I decided to finally use this wooden fender set that was given to me many years ago.  I never had the right project for them so they sat unused in my fender drawer.  The normally torturous process involved in setting up fenders and racks was no less so with this bike.  The wooden fenders have an unusual stay attachment with a shouldered washer that was difficult to master.  The fenders were originally designed for 700c wheels, so I’m letting them bend into place before I cut down the projectile-like stays to the right size.  Likewise, the rear rack required a bit of problem solving as I wanted to use this classic Italian Vetta rack with its single brake bridge stay.  Unfortunately the straddle cable for the cantilever brakes landed right in the path of the brake bridge stay, so I got creative and found a way to use the bike’s seat tube rack braze-ons with this vintage rack. 

The relatively short chain stays on this bike (42.5 cm) meant that I needed to use a narrow pannier to avoid heel strikes when pedaling.  These older and very inexpensive Avenir bags came to the rescue.  Although small, they can hold more than it would seem at first glance, so I plan to use them throughout the winter, as they are also reasonably waterproof.

On the bike’s first test ride I had an unpleasant experience.  While riding through Mt. Tabor park, an unleashed Pitbull escaped from the off-leash area, charged toward me with bared teeth and proceeded to latch on to my ankle as I was pedaling uphill.  After kicking him off (along with various shouted expletives), the dog then went for my wrist and at this point I had to stop pedaling to avoid crashing.  Fortunately, the dog’s apologetic owner arrived on the scene and finally got the dog leashed.  Because it was a rainy day I was wearing rain booties over my shoes, plus rain tights, and thick wool socks and so thankfully I had no broken skin on my ankle or wrist, and no trip to the emergency room was required.  The bike performed very well through this emergency and I did not crash.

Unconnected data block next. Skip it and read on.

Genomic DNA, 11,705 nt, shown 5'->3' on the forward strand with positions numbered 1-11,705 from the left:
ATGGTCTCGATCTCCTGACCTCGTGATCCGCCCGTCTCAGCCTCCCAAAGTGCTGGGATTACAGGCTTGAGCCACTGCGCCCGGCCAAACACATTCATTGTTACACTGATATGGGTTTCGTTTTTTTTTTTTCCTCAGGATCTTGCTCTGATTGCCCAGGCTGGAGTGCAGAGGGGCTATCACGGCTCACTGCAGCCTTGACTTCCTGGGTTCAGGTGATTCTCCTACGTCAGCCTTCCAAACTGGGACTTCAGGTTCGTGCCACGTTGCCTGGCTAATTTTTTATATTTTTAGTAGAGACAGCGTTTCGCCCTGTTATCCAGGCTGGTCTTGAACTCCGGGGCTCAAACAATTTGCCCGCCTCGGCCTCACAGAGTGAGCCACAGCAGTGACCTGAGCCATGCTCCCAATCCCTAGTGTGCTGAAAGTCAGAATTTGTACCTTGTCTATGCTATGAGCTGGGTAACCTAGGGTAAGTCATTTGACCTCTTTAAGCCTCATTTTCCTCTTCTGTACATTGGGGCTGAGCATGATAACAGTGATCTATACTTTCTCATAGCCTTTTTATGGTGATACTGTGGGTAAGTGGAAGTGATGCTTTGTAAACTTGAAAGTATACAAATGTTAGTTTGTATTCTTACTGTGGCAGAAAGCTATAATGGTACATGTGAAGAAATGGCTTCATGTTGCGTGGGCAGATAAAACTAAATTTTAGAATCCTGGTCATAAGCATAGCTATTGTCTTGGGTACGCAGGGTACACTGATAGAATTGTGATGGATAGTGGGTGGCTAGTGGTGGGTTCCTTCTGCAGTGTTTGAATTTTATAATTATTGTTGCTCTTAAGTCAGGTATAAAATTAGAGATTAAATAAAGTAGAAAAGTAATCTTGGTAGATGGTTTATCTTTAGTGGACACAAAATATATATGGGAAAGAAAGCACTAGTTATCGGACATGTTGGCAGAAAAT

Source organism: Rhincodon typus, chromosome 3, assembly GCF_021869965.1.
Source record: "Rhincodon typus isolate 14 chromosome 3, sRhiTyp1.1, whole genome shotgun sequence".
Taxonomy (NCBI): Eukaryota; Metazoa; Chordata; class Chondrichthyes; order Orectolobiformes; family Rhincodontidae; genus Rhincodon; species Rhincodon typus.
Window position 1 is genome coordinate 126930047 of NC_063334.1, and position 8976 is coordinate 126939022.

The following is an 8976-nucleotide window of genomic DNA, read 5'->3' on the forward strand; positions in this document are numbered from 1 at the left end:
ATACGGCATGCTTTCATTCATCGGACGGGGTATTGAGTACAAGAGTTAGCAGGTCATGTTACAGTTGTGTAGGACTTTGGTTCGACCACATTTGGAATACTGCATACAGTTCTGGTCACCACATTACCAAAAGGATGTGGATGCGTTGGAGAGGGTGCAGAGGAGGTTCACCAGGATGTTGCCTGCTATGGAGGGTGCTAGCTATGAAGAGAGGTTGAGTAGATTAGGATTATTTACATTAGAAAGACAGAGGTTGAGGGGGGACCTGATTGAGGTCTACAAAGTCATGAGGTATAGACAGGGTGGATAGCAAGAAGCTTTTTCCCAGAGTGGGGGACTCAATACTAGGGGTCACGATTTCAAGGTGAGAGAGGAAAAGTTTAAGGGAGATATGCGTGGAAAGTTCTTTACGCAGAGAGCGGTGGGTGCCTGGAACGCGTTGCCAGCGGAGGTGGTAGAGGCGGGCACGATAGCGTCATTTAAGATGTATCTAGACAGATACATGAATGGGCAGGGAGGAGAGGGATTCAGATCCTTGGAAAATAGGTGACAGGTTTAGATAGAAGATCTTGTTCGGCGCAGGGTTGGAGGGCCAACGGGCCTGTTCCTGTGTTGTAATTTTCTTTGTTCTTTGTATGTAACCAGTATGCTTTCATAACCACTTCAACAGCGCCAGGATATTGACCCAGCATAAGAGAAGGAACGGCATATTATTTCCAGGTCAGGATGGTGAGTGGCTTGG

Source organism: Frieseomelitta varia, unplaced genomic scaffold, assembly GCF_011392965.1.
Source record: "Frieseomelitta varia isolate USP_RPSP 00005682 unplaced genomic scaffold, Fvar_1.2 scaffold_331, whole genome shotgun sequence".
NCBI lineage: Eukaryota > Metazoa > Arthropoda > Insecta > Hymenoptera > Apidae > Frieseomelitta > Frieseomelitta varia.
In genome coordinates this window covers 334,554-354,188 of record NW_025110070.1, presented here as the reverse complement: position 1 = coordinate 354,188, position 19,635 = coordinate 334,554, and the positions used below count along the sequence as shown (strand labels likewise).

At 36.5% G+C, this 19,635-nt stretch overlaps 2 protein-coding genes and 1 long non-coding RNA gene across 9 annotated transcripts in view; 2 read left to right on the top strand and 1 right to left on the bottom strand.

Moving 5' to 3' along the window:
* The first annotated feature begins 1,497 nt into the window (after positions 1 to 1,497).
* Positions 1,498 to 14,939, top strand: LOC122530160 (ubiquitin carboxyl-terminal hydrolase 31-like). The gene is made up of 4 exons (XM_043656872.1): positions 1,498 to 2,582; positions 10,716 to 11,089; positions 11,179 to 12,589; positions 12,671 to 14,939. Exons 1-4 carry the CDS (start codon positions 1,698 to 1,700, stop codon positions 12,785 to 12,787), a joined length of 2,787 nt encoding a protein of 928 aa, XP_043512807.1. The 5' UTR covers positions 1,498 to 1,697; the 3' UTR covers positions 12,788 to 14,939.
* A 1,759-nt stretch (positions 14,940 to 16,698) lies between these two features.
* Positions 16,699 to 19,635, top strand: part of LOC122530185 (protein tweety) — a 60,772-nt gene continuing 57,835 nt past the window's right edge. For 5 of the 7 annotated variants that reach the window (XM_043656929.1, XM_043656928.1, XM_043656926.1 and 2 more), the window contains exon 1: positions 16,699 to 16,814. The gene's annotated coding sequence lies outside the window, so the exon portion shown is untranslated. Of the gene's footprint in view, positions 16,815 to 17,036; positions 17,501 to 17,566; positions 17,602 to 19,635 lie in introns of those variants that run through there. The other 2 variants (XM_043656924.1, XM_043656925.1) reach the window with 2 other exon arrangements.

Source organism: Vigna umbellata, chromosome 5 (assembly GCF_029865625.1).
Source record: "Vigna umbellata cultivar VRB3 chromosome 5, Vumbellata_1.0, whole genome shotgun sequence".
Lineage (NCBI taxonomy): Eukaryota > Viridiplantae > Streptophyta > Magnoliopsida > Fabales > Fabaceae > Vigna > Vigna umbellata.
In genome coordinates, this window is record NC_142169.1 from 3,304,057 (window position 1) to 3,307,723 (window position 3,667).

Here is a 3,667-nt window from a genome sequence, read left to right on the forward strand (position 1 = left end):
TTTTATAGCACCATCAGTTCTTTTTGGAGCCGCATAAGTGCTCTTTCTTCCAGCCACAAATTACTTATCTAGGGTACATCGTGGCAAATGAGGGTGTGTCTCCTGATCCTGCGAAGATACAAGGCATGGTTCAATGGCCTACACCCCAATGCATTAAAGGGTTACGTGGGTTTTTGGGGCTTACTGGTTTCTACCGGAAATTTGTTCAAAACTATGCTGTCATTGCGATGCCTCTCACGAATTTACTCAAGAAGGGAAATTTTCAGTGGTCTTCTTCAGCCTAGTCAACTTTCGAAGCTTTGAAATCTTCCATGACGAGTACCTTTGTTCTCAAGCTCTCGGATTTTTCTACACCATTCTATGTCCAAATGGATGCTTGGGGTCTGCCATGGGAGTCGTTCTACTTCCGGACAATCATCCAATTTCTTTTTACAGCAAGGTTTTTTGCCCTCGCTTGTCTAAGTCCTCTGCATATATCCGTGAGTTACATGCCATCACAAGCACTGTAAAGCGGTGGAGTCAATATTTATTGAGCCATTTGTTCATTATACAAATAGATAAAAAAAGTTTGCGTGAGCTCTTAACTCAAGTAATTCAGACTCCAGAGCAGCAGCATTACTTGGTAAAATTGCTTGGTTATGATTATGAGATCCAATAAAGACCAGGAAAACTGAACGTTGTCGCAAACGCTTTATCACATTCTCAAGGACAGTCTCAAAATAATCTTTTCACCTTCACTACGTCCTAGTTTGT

Is this bike a keeper?  So far I’m thrilled with the silent, stable ride, the smooth shifting, and the lower gearing for hill-climbing.  The bike looks beautiful and has already garnered compliments. Hopefully I’ve landed on a winter bike that will keep me going for the years ahead.  We’ll see!

12 thoughts on “The Bridgestone is Back!

    • Thanks, Joe. I’ve been lucky over the years as I’ve only had one other dog attack experience. Back in the 1980s I was riding my Centurion ProTour out on a country road when a farmer’s German Shepherd decided I was a good target. Fortunately the bike’s frame pump came in handy which I wielded to stave off the attack. It worked and the dog backed down as I pedaled away.

  1. Lovely bike. With your obvious attention to detail I’m surprised at the over long rear mudguard supports, especially without them having protective end caps!

  2. I enjoyed the story about your back-and-forth between the Panasonic and the Bridgestone. One day I must build a nice-riding utility bike for grocery shopping with upright bar.

    I noted your praise of the Kojaks. I used both Kojaks and ~32 mm Paselas for years and miles and I have to agree that the Kojaks are the better tire: IME, roll as well as the Paselas (559 X 1.25, no puncture guard, 240 actual grams) while being far, far more puncture resistant.

    And, btw, the Schwalbe 700C X 60 Big Ones in the lighest — an amazing 450 real grams for a 61 actual mm tire — roll as well as the lightest Rene Herse extralights I’ve used, and the Schwalbe Furious Fred — 360 grams for 700C X 50, with small knobs — is close.

  3. It looks like you’ve set up a good bike for cold, wet commutes.

    Reading this post makes me miss SunTour: Their designs were so un-fussy compared to so much of what’s made now.

  4. Wonderful winter project. As usual, your choice of components , work arounds the and final build is impressive.